Yet as the story unfolded, and while it may have taken some time to piece it all together, within minutes I sensed (and was almost relieved) that it was going to be about so much more.
In an interview Fails himself shares that while eviction and losing his home changed his life, the film isn’t only about losing your home to gentrification.
On a “nostalgic journey” it is about a search for belonging in a changing city that seems to have left them behind. It is about friendship. It is also about what home represents and the domino effect that ensues when it’s no longer there. Fails shared that after losing the anchor of his home, “It’s like we all just kind of fractured and went our own separate ways.”
I also learned more about the history of San Francisco from the film. For example, I couldn’t help but be curious about the three-eyed fish that jumped out of the water in one scene. And the hazmat suits. It turns out that the Navy maintained a shipyard in Bayview Hunters Point on the peninsula of San Fran Bay where they studied radiation and decontaminated ships that were exposed to atomic testing. Thousands of African-Americans were employed there.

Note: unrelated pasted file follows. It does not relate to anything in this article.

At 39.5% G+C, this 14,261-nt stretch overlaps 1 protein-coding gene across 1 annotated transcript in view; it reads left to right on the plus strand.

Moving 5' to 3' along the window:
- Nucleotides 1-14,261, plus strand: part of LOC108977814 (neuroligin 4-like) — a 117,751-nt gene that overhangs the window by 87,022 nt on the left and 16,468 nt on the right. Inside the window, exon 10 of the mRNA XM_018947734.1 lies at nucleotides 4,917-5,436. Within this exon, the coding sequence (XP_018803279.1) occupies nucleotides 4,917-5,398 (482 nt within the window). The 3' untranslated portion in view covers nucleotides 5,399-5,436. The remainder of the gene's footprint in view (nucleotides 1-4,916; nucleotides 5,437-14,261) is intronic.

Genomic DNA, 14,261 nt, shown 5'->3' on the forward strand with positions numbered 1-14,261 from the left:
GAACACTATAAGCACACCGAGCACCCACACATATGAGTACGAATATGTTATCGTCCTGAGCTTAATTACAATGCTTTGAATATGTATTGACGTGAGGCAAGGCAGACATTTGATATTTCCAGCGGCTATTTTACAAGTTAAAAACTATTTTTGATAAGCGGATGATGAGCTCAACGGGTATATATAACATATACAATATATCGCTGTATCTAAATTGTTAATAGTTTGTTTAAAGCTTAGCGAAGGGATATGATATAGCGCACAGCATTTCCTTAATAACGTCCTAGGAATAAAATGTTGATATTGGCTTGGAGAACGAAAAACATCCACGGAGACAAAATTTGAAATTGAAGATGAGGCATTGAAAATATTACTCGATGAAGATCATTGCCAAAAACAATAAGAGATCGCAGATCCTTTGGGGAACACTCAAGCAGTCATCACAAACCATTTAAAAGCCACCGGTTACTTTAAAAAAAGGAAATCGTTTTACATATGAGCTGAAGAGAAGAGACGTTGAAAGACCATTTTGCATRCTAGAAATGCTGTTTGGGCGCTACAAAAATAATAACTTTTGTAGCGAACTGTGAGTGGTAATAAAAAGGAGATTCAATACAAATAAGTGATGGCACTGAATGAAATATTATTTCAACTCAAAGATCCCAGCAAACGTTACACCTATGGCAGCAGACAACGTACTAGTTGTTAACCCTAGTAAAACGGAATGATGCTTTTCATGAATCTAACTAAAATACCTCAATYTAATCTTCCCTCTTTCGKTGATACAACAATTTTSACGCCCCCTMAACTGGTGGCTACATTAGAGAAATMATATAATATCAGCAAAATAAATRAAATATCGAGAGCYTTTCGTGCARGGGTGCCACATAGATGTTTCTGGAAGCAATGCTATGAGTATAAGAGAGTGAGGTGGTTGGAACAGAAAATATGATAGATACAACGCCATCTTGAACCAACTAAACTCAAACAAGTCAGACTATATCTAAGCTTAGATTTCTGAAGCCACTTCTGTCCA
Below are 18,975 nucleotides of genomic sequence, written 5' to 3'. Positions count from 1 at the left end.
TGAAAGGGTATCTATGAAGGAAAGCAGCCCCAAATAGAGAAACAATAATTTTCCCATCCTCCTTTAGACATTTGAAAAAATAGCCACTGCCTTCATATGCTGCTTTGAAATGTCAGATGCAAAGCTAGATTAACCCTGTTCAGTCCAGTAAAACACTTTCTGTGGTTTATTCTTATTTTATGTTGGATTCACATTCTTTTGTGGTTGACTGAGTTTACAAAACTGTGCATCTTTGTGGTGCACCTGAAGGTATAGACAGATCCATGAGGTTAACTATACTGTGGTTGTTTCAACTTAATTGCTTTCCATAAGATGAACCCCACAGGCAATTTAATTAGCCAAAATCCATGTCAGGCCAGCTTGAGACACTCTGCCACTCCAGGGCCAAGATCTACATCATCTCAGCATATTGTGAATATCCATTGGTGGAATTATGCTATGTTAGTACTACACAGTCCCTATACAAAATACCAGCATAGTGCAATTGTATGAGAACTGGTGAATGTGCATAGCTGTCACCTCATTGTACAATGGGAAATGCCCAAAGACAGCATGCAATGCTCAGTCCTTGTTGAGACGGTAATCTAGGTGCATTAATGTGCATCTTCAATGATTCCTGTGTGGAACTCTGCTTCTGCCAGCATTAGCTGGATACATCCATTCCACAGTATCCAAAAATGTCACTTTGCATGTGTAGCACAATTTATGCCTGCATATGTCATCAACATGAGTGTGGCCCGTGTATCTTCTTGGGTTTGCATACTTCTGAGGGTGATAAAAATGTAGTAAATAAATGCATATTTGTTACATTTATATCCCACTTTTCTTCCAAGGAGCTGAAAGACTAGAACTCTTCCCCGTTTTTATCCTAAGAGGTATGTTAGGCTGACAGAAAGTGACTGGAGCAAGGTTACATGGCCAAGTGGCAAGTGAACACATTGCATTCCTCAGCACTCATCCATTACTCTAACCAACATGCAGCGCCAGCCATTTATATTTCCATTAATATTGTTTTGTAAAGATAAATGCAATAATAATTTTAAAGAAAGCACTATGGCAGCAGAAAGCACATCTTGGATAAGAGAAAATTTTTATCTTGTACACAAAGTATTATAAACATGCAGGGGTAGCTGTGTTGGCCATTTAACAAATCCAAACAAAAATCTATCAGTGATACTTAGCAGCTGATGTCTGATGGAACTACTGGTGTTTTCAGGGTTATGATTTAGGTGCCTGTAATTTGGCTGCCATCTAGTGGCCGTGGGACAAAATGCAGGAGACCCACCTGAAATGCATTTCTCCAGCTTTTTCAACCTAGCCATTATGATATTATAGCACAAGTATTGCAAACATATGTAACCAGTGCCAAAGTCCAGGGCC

The film had some memorable lines and scenes. I have two favourites.
My first was during an intimate conversation when Jimmy was told that if he decided to leave the city, it wouldn’t be his loss, it would be the city’s. This turns out to be phenomenally true in the long run. (I can attest to personally going to three different high schools in our city looking for the diversity that each one didn’t seem to have – I’d say it’s as essential for a school, as it is for a city and a country. It ranks up there with transportation and affordability in making a city “work.”)